On the prairies, you’ll find a lot of upland game birds like pheasants, sharptail grouse, and Hungarian Partridge. Other birds too, of course, like robins, meadowlarks, blackbirds, pigeons, and all sorts of hawks. I watched a large hawk circling, swooping, cruising in search of his dinner the other day. I pitied the poor creature who would become a meal for him, but hawks have to eat too. Any pheasant, grouse, or mouse out in the middle of a harvested field would have nowhere to hide from a hawk–for that matter, from any of their predators. Coyotes, too, are very hard on birds and rodents.
I was thankful for the taller growth at the edges of the wide open fields. Montana farmers are generous in leaving the borders of their fields as natural as possible.Pheasants and grouse hide in this vegetation when they feel vulnerable and then run out into the harvested fields to pick up bits of grain when they feel it is safe, seldom leaving the edges for long.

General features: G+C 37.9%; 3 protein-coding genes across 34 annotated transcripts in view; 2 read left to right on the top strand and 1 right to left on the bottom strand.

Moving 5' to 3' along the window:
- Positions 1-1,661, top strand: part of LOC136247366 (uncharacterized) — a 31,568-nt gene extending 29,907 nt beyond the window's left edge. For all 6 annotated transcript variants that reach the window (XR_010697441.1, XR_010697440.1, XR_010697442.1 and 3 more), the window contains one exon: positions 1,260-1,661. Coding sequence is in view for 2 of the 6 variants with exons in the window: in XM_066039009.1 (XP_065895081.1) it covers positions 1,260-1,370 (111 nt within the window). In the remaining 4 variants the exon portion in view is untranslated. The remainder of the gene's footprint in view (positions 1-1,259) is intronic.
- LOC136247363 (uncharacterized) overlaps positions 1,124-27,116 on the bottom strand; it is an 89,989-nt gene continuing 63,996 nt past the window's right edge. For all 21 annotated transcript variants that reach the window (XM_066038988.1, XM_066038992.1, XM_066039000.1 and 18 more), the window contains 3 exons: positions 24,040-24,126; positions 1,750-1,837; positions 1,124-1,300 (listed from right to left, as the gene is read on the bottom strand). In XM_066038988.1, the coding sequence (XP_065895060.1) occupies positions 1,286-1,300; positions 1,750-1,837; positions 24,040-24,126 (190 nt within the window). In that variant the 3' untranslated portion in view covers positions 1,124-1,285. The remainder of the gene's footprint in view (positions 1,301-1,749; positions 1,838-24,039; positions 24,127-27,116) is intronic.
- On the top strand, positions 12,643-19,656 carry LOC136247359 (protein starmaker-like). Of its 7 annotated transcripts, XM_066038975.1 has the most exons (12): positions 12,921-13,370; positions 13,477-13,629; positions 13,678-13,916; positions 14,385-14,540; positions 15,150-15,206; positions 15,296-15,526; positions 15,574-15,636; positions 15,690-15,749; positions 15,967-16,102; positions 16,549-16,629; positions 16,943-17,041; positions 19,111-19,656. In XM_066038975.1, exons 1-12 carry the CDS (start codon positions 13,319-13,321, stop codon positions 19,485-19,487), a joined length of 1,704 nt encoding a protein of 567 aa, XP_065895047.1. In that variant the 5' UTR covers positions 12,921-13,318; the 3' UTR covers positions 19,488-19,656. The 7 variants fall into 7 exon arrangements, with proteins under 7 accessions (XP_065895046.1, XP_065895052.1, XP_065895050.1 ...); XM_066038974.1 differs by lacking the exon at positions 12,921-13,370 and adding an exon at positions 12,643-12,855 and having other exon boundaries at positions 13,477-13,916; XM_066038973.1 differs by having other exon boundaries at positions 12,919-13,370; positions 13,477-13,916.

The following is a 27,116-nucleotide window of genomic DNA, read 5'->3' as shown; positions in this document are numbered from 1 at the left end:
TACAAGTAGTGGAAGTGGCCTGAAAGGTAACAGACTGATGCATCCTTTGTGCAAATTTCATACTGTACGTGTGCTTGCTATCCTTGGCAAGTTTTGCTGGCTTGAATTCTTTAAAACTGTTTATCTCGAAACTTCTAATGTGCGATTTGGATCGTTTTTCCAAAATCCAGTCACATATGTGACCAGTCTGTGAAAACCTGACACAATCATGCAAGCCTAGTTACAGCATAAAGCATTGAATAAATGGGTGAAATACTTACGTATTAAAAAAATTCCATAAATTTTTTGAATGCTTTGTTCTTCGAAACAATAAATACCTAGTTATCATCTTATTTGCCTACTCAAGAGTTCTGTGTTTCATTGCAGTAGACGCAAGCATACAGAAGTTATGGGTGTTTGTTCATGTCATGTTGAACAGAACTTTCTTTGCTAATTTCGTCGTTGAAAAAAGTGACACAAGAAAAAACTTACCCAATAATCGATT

Notice the swath of “edge effect” here. This kind of edge between two types of habitat makes a travel corridor possible for many small animals.
These edges are not only practical for animals to hide in, but they’re pleasing to the eye as well. I know, I know, they’re only some thistle-like prickly flowers gone to seed, but there’s a beauty in that.
And what is going on with this plant? Is it trying to do a howling coyote impression?
This spring, and possibly again in mid-summer, somewhere in the high grasses, a hen pheasant chose a spot that she hoped could remain undiscovered for 23 or 24 days, while she laid eggs and sat on her nest.
The prairies abound in birdlife and much of it is due to local farming practices, the farmers’ awareness of their surroundings, and their caring attitude towards the upland birds that live there.